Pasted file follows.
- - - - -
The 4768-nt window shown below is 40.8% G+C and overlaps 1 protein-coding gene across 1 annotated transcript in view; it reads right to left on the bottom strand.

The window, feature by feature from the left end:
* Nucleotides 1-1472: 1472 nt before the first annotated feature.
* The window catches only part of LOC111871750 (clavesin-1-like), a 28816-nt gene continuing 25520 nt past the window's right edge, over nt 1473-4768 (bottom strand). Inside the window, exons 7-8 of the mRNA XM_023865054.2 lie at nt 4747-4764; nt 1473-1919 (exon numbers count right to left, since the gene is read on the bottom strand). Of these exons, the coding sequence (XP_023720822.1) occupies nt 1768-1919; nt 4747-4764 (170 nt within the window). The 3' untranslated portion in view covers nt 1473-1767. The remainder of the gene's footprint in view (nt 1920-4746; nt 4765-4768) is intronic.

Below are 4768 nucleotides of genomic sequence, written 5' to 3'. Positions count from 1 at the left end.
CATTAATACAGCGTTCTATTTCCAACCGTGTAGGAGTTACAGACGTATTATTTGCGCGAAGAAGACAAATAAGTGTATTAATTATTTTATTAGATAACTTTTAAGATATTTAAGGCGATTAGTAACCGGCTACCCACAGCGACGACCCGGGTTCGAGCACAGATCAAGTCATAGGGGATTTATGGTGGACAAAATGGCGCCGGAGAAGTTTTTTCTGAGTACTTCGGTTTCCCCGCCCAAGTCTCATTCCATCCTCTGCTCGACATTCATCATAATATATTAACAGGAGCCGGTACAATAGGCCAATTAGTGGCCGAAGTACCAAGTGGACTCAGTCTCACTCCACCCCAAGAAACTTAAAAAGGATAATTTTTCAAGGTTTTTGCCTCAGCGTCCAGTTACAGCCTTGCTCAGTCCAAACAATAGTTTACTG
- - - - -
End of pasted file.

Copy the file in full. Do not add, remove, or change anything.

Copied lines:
The 4768-nt window shown below is 40.8% G+C and overlaps 1 protein-coding gene across 1 annotated transcript in view; it reads right to left on the bottom strand.

The window, feature by feature from the left end:
* Nucleotides 1-1472: 1472 nt before the first annotated feature.
* The window catches only part of LOC111871750 (clavesin-1-like), a 28816-nt gene continuing 25520 nt past the window's right edge, over nt 1473-4768 (bottom strand). Inside the window, exons 7-8 of the mRNA XM_023865054.2 lie at nt 4747-4764; nt 1473-1919 (exon numbers count right to left, since the gene is read on the bottom strand). Of these exons, the coding sequence (XP_023720822.1) occupies nt 1768-1919; nt 4747-4764 (170 nt within the window). The 3' untranslated portion in view covers nt 1473-1767. The remainder of the gene's footprint in view (nt 1920-4746; nt 4765-4768) is intronic.

Below are 4768 nucleotides of genomic sequence, written 5' to 3'. Positions count from 1 at the left end.
CATTAATACAGCGTTCTATTTCCAACCGTGTAGGAGTTACAGACGTATTATTTGCGCGAAGAAGACAAATAAGTGTATTAATTATTTTATTAGATAACTTTTAAGATATTTAAGGCGATTAGTAACCGGCTACCCACAGCGACGACCCGGGTTCGAGCACAGATCAAGTCATAGGGGATTTATGGTGGACAAAATGGCGCCGGAGAAGTTTTTTCTGAGTACTTCGGTTTCCCCGCCCAAGTCTCATTCCATCCTCTGCTCGACATTCATCATAATATATTAACAGGAGCCGGTACAATAGGCCAATTAGTGGCCGAAGTACCAAGTGGACTCAGTCTCACTCCACCCCAAGAAACTTAAAAAGGATAATTTTTCAAGGTTTTTGCCTCAGCGTCCAGTTACAGCCTTGCTCAGTCCAAACAATAGTTTACTG